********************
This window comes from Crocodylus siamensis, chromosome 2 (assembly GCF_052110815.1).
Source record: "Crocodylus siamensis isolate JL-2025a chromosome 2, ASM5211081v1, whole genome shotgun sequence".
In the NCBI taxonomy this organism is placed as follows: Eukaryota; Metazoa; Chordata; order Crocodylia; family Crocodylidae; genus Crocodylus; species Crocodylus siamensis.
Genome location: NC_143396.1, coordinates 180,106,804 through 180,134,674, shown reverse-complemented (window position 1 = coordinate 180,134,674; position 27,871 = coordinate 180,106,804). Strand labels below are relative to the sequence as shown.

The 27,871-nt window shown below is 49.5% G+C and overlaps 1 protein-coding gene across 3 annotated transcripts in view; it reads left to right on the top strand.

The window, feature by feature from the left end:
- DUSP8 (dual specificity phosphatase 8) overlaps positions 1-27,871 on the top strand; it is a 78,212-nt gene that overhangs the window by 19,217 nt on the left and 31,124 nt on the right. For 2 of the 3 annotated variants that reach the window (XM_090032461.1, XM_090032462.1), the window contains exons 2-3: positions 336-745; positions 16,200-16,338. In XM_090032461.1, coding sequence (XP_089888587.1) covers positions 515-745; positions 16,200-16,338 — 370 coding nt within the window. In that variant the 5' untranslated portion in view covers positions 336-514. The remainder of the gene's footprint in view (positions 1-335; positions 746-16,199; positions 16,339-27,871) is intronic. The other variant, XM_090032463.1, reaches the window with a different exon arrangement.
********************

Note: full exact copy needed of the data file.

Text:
This window comes from Crocodylus siamensis, chromosome 2 (assembly GCF_052110815.1).
Source record: "Crocodylus siamensis isolate JL-2025a chromosome 2, ASM5211081v1, whole genome shotgun sequence".
In the NCBI taxonomy this organism is placed as follows: Eukaryota; Metazoa; Chordata; order Crocodylia; family Crocodylidae; genus Crocodylus; species Crocodylus siamensis.
Genome location: NC_143396.1, coordinates 180,106,804 through 180,134,674, shown reverse-complemented (window position 1 = coordinate 180,134,674; position 27,871 = coordinate 180,106,804). Strand labels below are relative to the sequence as shown.

The 27,871-nt window shown below is 49.5% G+C and overlaps 1 protein-coding gene across 3 annotated transcripts in view; it reads left to right on the top strand.

The window, feature by feature from the left end:
- DUSP8 (dual specificity phosphatase 8) overlaps positions 1-27,871 on the top strand; it is a 78,212-nt gene that overhangs the window by 19,217 nt on the left and 31,124 nt on the right. For 2 of the 3 annotated variants that reach the window (XM_090032461.1, XM_090032462.1), the window contains exons 2-3: positions 336-745; positions 16,200-16,338. In XM_090032461.1, coding sequence (XP_089888587.1) covers positions 515-745; positions 16,200-16,338 — 370 coding nt within the window. In that variant the 5' untranslated portion in view covers positions 336-514. The remainder of the gene's footprint in view (positions 1-335; positions 746-16,199; positions 16,339-27,871) is intronic. The other variant, XM_090032463.1, reaches the window with a different exon arrangement.